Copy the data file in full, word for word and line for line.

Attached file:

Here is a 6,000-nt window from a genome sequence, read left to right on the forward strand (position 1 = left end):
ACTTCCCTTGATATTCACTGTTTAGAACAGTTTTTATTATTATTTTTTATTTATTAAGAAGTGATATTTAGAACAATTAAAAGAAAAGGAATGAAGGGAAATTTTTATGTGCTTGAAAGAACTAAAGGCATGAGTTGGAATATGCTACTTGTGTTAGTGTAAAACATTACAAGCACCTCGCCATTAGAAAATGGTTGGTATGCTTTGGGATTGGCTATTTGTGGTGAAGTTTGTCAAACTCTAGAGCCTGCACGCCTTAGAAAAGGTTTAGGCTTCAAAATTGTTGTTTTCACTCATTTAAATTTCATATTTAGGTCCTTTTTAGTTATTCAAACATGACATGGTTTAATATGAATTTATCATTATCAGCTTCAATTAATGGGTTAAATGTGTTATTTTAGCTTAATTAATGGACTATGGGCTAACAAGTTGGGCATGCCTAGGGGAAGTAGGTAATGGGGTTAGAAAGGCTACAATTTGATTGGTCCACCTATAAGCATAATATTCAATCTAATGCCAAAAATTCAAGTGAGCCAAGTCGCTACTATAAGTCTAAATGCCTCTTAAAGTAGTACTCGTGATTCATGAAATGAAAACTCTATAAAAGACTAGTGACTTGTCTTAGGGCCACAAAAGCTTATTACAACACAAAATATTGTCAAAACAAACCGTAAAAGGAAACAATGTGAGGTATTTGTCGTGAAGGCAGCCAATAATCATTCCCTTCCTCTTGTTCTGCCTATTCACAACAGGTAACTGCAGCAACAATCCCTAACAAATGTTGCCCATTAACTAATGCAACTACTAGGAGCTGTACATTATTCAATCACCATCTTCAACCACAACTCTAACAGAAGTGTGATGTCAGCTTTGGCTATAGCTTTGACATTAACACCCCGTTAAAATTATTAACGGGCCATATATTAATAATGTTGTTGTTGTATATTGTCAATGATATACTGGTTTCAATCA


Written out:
Here is a 6,000-nt window from a genome sequence, read left to right on the forward strand (position 1 = left end):
ACTTCCCTTGATATTCACTGTTTAGAACAGTTTTTATTATTATTTTTTATTTATTAAGAAGTGATATTTAGAACAATTAAAAGAAAAGGAATGAAGGGAAATTTTTATGTGCTTGAAAGAACTAAAGGCATGAGTTGGAATATGCTACTTGTGTTAGTGTAAAACATTACAAGCACCTCGCCATTAGAAAATGGTTGGTATGCTTTGGGATTGGCTATTTGTGGTGAAGTTTGTCAAACTCTAGAGCCTGCACGCCTTAGAAAAGGTTTAGGCTTCAAAATTGTTGTTTTCACTCATTTAAATTTCATATTTAGGTCCTTTTTAGTTATTCAAACATGACATGGTTTAATATGAATTTATCATTATCAGCTTCAATTAATGGGTTAAATGTGTTATTTTAGCTTAATTAATGGACTATGGGCTAACAAGTTGGGCATGCCTAGGGGAAGTAGGTAATGGGGTTAGAAAGGCTACAATTTGATTGGTCCACCTATAAGCATAATATTCAATCTAATGCCAAAAATTCAAGTGAGCCAAGTCGCTACTATAAGTCTAAATGCCTCTTAAAGTAGTACTCGTGATTCATGAAATGAAAACTCTATAAAAGACTAGTGACTTGTCTTAGGGCCACAAAAGCTTATTACAACACAAAATATTGTCAAAACAAACCGTAAAAGGAAACAATGTGAGGTATTTGTCGTGAAGGCAGCCAATAATCATTCCCTTCCTCTTGTTCTGCCTATTCACAACAGGTAACTGCAGCAACAATCCCTAACAAATGTTGCCCATTAACTAATGCAACTACTAGGAGCTGTACATTATTCAATCACCATCTTCAACCACAACTCTAACAGAAGTGTGATGTCAGCTTTGGCTATAGCTTTGACATTAACACCCCGTTAAAATTATTAACGGGCCATATATTAATAATGTTGTTGTTGTATATTGTCAATGATATACTGGTTTCAATCA